Regulation (EC) No. 1107/2009 applies in every EU country and requires pesticide users to ensure that plant protection products are applied ‘properly’. Proper use includes those applying pesticides in a professional capacity to follow the principles of Integrated Pest Management (IPM) set out in The Sustainable Use (of Pesticides) Directive 2009/128/EC.
What is Integrated Pest Management?
The Directive defines IPM as the careful consideration of all available plant protection methods and integration of appropriate measures to discourage the development of populations of harmful organisms. It aims to keep the use of all forms of control to levels that are economically and ecologically justified, and reduce or minimise risks to human health and the environment. IPM emphasises the growth of a healthy crop with the least possible disruption to agro-ecosystems and encourages natural pest control.
What are the general principles of IPM?
The general principles include:
• preventing or suppressing the development of populations of harmful organisms (for example, through; crop rotation; the use of cultivation techniques, resistant varieties, balanced fertilisation, irrigation/drainage practice and hygiene measures; and protecting and enhancing beneficial organisms);
• using forecasting and monitoring systems to assess pest pressures and using thresholds (where available) to decide whether and when to apply controls;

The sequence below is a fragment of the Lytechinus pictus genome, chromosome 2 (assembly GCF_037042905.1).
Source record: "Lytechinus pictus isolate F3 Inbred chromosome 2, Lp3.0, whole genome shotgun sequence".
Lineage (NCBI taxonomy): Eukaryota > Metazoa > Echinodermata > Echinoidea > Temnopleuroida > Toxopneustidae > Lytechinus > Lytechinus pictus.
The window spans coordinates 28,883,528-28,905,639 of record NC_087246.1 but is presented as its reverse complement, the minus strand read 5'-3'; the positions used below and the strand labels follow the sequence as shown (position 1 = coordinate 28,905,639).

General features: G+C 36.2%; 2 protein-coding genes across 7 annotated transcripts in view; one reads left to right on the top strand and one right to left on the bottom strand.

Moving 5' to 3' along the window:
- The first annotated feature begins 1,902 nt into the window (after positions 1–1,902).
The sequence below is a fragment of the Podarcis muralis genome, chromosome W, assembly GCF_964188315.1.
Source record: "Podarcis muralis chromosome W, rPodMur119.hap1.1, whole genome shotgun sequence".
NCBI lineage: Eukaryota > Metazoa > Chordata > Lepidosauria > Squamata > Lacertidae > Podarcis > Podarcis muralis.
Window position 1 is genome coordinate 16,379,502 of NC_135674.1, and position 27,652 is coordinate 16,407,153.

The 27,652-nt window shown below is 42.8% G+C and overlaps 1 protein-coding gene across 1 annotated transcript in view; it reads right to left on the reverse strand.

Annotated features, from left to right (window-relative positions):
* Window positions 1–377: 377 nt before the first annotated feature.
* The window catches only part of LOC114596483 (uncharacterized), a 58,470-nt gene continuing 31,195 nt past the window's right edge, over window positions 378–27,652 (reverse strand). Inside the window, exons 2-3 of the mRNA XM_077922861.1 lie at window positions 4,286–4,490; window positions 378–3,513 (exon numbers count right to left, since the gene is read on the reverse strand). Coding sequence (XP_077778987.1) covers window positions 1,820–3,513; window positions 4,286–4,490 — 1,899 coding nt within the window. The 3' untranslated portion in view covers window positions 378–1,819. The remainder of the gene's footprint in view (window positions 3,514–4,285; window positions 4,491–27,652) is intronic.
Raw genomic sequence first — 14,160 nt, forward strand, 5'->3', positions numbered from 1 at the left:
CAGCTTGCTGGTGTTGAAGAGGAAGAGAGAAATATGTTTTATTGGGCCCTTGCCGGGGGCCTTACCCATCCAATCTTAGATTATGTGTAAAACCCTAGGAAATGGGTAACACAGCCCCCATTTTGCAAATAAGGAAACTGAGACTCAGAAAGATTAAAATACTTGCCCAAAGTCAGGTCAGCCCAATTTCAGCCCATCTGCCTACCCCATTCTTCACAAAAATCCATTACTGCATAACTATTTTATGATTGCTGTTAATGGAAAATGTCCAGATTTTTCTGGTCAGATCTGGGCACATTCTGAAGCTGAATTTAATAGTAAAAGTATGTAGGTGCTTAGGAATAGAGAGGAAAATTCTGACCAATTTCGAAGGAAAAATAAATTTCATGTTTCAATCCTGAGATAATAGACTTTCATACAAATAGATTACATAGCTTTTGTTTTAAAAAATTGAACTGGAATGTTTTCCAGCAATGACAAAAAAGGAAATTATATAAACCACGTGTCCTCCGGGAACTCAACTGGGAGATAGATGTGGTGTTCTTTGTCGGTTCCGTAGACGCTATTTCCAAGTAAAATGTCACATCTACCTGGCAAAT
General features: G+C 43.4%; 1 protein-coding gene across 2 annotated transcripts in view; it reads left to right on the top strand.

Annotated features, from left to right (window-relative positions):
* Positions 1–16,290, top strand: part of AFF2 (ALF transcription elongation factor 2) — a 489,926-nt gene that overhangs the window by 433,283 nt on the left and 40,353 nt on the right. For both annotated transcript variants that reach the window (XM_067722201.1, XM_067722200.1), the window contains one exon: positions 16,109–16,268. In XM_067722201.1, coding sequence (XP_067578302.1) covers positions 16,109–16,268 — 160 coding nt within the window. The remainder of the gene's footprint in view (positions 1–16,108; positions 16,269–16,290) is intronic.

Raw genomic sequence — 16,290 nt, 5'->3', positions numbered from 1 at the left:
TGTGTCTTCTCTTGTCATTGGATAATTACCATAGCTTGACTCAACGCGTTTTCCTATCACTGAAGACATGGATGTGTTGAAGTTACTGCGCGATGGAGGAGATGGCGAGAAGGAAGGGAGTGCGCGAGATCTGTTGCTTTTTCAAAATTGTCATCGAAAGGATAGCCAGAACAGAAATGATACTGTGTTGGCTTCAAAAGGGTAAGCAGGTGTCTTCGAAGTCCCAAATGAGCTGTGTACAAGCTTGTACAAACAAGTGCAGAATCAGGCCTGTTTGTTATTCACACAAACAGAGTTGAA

• giving preference to non-chemical methods if they provide a satisfactory method of control;
• using pesticides which pose least risk to human health and the environment;
• keeping use of all methods of control to levels that are necessary (in the case of pesticides this may involve reducing dose rates), while being mindful of the need to avoid the development of resistance and adopt anti-resistance strategies;
• assessing the effectiveness of controls.
What should you do to comply with the IPM requirements?
IPM Plans (IPMP) can help you to adopt an integrated approach. They can also help farmers to demonstrate due diligence in meeting the obligation to take all reasonable precautions to protect human health and the environment when using pesticides. An IPMP can help to demonstrate that risks have been carefully assessed and that as part of the control regime different ways of controlling pests, weeds and diseases have been considered. The plan may also be useful evidence for farm assurance schemes and cross compliance inspections.
Where can you obtain an IPMP?
The NFU and Voluntary Initiative (VI) have developed an IPMP that can be used by farmers to demonstrate compliance with the IPM requirements. This is a free tool and once completed, a copy of the plan will be emailed to you. The plan can then be printed and retained with other farm records.
It is important to review the plan regularly, with a thorough annual review. If you have a BASIS registered adviser, they may be able to assist with completing and reviewing the IPMP.